SD-WAN as a Service: The Answer to a Changing Workforce?
The COVID-19 pandemic has transformed virtually every aspect of our normal lives. Businesses and supply chains have been forced to adapt quickly if they want to remain afloat. While many organizations enabled a percentage of their workforce to work remotely before the pandemic, now the majority have had to adapt their operations to support a completely remote workforce.
The BBC reported that after surveying nearly 5,000 knowledge workers, only 12 percent want to return to full-time office work, and 72 percent want a hybrid-remote office model moving forward. The pandemic has changed how people work, but these changes have created opportunities and challenges for business leaders as well.
The news outlet said, “All of this change in our methods will go hand-in-hand with a change in our tools…Businesses that do it well will drive engagement, achieve organizational agility, maintain alignment and empower teamwork across all disciplines and locations. They will have a competitive advantage in this new era of work.”
The question of how to do it well is up for debate. The modern world has not experienced anything like COVID-19, nor all of its implications. For companies to survive and even thrive with a remote workforce, they need to build flexible networks to be able to pivot during unexpected times. SD-WAN as a service is just one technology rising in popularity during the pandemic because of the need to connect remote workers.
Traditional PBX phone systems that are tied to physical branch locations are no longer enough to support a dynamic and diverse application environment. WANs, while a significant step up from PBX, were not built to support all of the cloud applications businesses need now to enable a remote workforce.
According to The Wall Street Journal, the number of software applications used in large firms has increased by 68 percent over the past four years. The average company in 2018 relied on 129 apps. Smaller companies are not immune, utilizing an average of 73 applications. These numbers have likely only increased since workers have gone remote. While PBX and WANs can’t keep up, SD-WAN as a service can.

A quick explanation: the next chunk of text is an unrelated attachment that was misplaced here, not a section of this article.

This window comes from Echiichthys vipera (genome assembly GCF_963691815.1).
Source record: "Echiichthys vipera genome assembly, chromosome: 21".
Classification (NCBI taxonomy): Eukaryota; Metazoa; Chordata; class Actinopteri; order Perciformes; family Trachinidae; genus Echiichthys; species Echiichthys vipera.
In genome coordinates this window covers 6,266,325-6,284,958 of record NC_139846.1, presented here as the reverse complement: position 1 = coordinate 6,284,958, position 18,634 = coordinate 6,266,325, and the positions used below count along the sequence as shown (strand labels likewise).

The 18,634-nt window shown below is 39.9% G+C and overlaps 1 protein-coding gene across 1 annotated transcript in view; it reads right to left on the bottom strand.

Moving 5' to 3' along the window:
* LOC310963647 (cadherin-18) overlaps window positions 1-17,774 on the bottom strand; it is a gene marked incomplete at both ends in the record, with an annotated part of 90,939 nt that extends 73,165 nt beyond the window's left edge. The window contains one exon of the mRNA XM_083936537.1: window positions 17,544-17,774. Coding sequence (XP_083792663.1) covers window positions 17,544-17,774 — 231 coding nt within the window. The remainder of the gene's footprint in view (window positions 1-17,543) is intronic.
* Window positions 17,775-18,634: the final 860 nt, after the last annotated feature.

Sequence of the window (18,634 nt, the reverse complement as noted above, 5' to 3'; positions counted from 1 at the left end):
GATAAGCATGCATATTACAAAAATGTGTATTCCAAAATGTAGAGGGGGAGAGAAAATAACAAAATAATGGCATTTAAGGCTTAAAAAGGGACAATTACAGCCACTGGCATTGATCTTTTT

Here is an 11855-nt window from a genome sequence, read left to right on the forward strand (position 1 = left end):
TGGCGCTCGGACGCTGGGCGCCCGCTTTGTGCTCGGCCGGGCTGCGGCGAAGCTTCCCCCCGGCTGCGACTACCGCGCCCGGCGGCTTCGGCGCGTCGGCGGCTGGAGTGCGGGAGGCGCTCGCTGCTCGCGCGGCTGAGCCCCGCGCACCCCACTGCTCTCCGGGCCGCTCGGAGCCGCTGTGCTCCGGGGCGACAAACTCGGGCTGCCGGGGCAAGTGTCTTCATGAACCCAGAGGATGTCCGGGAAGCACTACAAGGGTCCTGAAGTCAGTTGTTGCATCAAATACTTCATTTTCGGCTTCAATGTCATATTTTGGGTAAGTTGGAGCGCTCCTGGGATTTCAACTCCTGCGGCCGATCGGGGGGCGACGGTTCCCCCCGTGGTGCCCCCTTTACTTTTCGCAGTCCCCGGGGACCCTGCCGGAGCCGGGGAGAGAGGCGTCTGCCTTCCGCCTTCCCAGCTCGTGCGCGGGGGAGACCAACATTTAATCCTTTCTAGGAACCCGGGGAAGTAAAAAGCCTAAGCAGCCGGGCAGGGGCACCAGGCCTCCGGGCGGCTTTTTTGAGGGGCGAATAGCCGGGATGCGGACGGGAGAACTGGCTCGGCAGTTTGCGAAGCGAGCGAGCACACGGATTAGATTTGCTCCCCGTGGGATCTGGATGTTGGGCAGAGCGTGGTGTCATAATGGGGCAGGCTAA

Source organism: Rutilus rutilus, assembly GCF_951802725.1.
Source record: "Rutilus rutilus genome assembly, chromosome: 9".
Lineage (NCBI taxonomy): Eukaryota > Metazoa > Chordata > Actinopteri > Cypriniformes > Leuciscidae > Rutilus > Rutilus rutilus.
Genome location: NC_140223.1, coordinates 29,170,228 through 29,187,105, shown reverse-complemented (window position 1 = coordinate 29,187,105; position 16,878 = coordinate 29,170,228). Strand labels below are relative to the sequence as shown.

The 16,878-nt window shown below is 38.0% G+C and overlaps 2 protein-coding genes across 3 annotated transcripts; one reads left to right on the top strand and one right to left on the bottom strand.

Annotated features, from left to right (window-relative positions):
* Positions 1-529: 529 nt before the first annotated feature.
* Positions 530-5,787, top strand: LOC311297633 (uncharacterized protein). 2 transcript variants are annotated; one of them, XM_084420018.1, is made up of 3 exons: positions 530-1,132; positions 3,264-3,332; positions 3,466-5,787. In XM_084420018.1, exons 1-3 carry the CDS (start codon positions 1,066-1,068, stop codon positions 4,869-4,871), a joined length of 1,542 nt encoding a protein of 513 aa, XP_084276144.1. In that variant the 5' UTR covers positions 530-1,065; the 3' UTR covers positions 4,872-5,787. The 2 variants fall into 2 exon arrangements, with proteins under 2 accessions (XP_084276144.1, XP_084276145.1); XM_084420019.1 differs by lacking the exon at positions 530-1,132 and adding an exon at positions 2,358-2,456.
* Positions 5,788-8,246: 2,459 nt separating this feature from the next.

Related: What Goes into an SD-WAN Implementation Plan?
What Is SD-WAN as a Service?
SD-WAN enhances the capabilities of WAN to support more modern applications used in today’s business operations. It offers ease of deployment, central manageability and reduced costs. Network World says these capabilities can improve connectivity to branch offices and the cloud, giving remote workers more access than ever before. Organizations must be able to equip employees with technology that provides them with an uninterrupted way to share information and stay connected, even if they are working remote or traveling.
SD-WAN is not a completely separate technology compared with WAN. It is simply a virtual WAN architecture that leverages a centralized control function to direct traffic securely across the WAN. The SD-portion of the WAN (“software-defined”) is what provides the intelligence to instantly identify what type of data or voice is being transmitted across the WAN network so it can automatically route the traffic in the most efficient and secure way.
With enhanced capabilities, users get faster and more reliable connectivity across a variety of channels, and the company can keep remote employees connected and productive at a lower cost. The system is capable of handling any type of application, including on-premise, software-as-a-service, and public and private cloud applications. SD-WAN as a service helps organizations be more flexible with greater functionality, all while offsetting operational costs.
In the SD-WAN as a service model, a third-party provider hosts and provides the application to customers over a cloud network. Organizations pay for this service on a subscription basis, usually monthly. There is a benefit of paying only for functionality that is actually needed each month instead of having to pre-determine requirements once a year, for instance. With regards to COVID-19, organizations that were able to quickly pivot their network to support a remote workforce has been instrumental in their business continuity. Capacity and functionality is closely aligned with real-time demand, enabling costs to be better controlled.
As with any technology, however, technology upgrades are a regular requirement. These upgrades typically require technical expertise. Without it, organizations risk network downtime, an enemy of productivity. SD-WAN as a service makes these upgrades simple through the cloud. While a third-party provider provides the service and upgrades in the cloud, the organization is still responsible for monitoring, managing and changing the SD-WAN service.
For many organizations without technical expertise or staff to monitor the network, it makes more sense to have their SD-WAN managed by experienced providers instead of managing it in-house. Managed SD-WAN enables organizations to reap the benefits of SD-WAN without the hassles of managing it on their own.
Related: How to Build SD-WAN: DIY or Managed Service Provider
A managed SD-WAN provider will take care of installation, as well handle the network and related applications on an ongoing basis. While there is a cost to this service, there is also a cost to hiring people with the required SD-WAN skill sets or allocating less skilled internal resources to manage the network instead of focusing on other tasks.
With COVID-19, businesses have had to become more resilient and revamp their business continuity plans. SD-WAN as a service ensures businesses can operate as close to “normal” as possible as they support remote employees with a flexible, dynamic and secure network. Employees who can work from anywhere on multiple devices will be more productive and engaged, strengthening the organization despite having a more dispersed workforce.